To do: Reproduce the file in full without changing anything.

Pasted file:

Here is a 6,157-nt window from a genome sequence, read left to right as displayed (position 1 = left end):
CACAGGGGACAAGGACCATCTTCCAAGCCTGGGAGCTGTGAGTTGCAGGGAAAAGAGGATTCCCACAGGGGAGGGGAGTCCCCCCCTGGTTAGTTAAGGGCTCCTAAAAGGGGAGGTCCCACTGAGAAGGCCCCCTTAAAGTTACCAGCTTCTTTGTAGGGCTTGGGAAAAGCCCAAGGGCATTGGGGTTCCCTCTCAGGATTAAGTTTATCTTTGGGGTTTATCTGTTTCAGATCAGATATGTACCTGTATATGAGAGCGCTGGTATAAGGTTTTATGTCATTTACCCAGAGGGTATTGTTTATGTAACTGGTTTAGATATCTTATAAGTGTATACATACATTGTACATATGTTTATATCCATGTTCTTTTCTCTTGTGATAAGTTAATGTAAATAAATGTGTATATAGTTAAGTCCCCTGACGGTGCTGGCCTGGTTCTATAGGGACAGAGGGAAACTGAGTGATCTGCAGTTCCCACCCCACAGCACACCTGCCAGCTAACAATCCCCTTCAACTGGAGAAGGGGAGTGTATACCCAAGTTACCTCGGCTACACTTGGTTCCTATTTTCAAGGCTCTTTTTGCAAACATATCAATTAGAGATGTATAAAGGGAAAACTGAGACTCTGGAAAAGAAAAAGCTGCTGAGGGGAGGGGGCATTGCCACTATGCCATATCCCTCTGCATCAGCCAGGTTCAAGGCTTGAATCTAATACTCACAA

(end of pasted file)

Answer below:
Here is a 6,157-nt window from a genome sequence, read left to right as displayed (position 1 = left end):
CACAGGGGACAAGGACCATCTTCCAAGCCTGGGAGCTGTGAGTTGCAGGGAAAAGAGGATTCCCACAGGGGAGGGGAGTCCCCCCCTGGTTAGTTAAGGGCTCCTAAAAGGGGAGGTCCCACTGAGAAGGCCCCCTTAAAGTTACCAGCTTCTTTGTAGGGCTTGGGAAAAGCCCAAGGGCATTGGGGTTCCCTCTCAGGATTAAGTTTATCTTTGGGGTTTATCTGTTTCAGATCAGATATGTACCTGTATATGAGAGCGCTGGTATAAGGTTTTATGTCATTTACCCAGAGGGTATTGTTTATGTAACTGGTTTAGATATCTTATAAGTGTATACATACATTGTACATATGTTTATATCCATGTTCTTTTCTCTTGTGATAAGTTAATGTAAATAAATGTGTATATAGTTAAGTCCCCTGACGGTGCTGGCCTGGTTCTATAGGGACAGAGGGAAACTGAGTGATCTGCAGTTCCCACCCCACAGCACACCTGCCAGCTAACAATCCCCTTCAACTGGAGAAGGGGAGTGTATACCCAAGTTACCTCGGCTACACTTGGTTCCTATTTTCAAGGCTCTTTTTGCAAACATATCAATTAGAGATGTATAAAGGGAAAACTGAGACTCTGGAAAAGAAAAAGCTGCTGAGGGGAGGGGGCATTGCCACTATGCCATATCCCTCTGCATCAGCCAGGTTCAAGGCTTGAATCTAATACTCACAA